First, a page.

Autumn:  Harvest Time for All of Us!

chickadee-eating-seed
Black-capped Chickadee breaking open a seed.

So, just as we humans harvest crops before the snow falls, birds and animals harvest the wild “crops” of the fields – seeds and fruits. Some of them, like Black-Capped Chickadees (Poecile atricapillus), both eat and store them, tucking the seeds into bark where they will find them when snow blankets the meadow. Others, like the Palm Warbler, use them to fuel their flight to warmer climes. Winter residents, like the Tree Sparrow,  will probe the brown goldenrod  for seeds all winter – as well as flocking at your feeder. So when the color drains away, when the leaves are wet and brown underfoot, it may be a comfort to think of the bounty that surrounds us in those dry, drab plants. The brown and gray seeds nourish all kinds of creatures, and guarantee next summer’s bounty of plants. Those dry leaves underfoot dropped when they completed their work of sending sugars to the trees’ roots, ready to fuel next year’s growth. Seeds and falling leaves really are another reason to be thankful as November arrives. Maybe nature deserves a rest after a job well done!

*Footnote:  My sources for information, as well as Oakland Township Stewardship Manager Dr. Ben VanderWeide, are as follows: Stokes Nature Guides:  A Guide to Bird Behavior Volumes 1-3, Allaboutbirds.org, the website of the Cornell Ornithology Lab at Cornell University; Wikipedia; http://www.butterfliesandmoths.org; Herbarium of the University of Michigan at michiganflora.net.; various Michigan Field Guides by Stan Tekiela; Butterflies of Michigan Field Guide by Jaret C. Daniels; University of Wisconsin's Bug Lady at www4.uwm.edu/fieldstation/naturalhistory/bugoftheweek/ for beetle info http://www.migrationresearch.org/mbo/id/rbgr.html for migration info, http://www.illinoiswildflowers.info and invaluable wildflower identification from local expert, Maryann Whitman.

THIS WEEK AT BEAR CREEK: Spring Bursts into Summer – and Delicate Paint Creek Trail Surprises

Geraniums in the woods BC
A carpet of Wild Geranium in the Oak-Hickory forest

Well, what a change! Two weeks ago, we had spring flowers, leaf buds and spring courtship as birds sang and showed off in the treetops. And then came the heat and sun, and suddenly, it was early summer with leaves seeming to enlarge by the hour, spring flowers disappearing to be replaced by early summer blooms, more baby birds and the first dragonflies swooping along the paths in front of us.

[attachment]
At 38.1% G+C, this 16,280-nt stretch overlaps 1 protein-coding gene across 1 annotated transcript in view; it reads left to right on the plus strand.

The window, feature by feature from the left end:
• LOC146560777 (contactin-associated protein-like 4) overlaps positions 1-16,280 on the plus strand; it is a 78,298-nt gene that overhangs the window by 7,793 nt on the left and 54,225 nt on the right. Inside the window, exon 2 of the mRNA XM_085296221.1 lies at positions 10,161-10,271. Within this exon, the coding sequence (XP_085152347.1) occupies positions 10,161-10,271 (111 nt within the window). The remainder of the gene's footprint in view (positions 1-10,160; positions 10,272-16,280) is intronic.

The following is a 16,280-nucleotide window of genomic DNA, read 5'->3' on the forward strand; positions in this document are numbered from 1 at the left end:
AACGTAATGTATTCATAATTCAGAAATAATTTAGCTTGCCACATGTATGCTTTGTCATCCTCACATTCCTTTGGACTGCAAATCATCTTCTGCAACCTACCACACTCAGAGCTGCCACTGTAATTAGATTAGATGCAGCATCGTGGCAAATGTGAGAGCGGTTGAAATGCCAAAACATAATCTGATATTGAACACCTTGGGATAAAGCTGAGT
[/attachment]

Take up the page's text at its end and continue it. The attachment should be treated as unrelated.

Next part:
Blog post and photos by Cam Mannino
Blog post and photos by Cam Mannino

So let’s explore just a few of the  wildflowers and creatures that shared this change with us.  (Plus some lovely post-prescribed burn surprises along the Paint Creek Trail.)

When it was still spring…

 Late Spring Birds and a Fun Insect

The male Rose-breasted Grosbeak’s  (Pheucticus ludovicianus) long, tuneful song was everywhere in Bear Creek in the last weeks of spring. Now their nests are finished and singing  has to accompany the task of raising young. Both the male and female build that nest and care for the young – a very modern couple! (Click on photos to enlarge; hover cursor for captions.)

Nearby, hopping from limb to limb, two male Yellow Warblers (Setophaga petechia) sang their seductive “Sweet, sweet, I’m a little sweet” song as they chased each other through the small trees at the edge of the woods. I never spotted the female, though she must have been nearby.  She lacks the rusty striping of the male and has a more olive back.

In the fields behind the Playground Pond, a pair of Eastern Towhees (Pipilo erythrophthalmus) were getting acquainted. The male was not singing his “Drink your Tea-a-a-a-” call, so I think the two may have been looking for a nesting sight. I’d never seen the female Towhee before and she’s quite different from the male’s coloring.

Speaking of nesting, I found this large egg under one of the walnut trees near the lane.  If one end hadn’t been missing, it would have been about 2 1/2 inches long.  And there was nothing inside.  I’m wondering if it could be the shell from the egg of a Red-tailed Hawk (Buteo jamaicensis) that I’ve seen off and on near the Center Pond. Cornell Lab describes the Red-tail’s eggs as 2.2 to 2.7 inches long and “white or buffy, blotched or speckled with buff, brown, or purple.”  What do you think?  Any bird egg experts out there?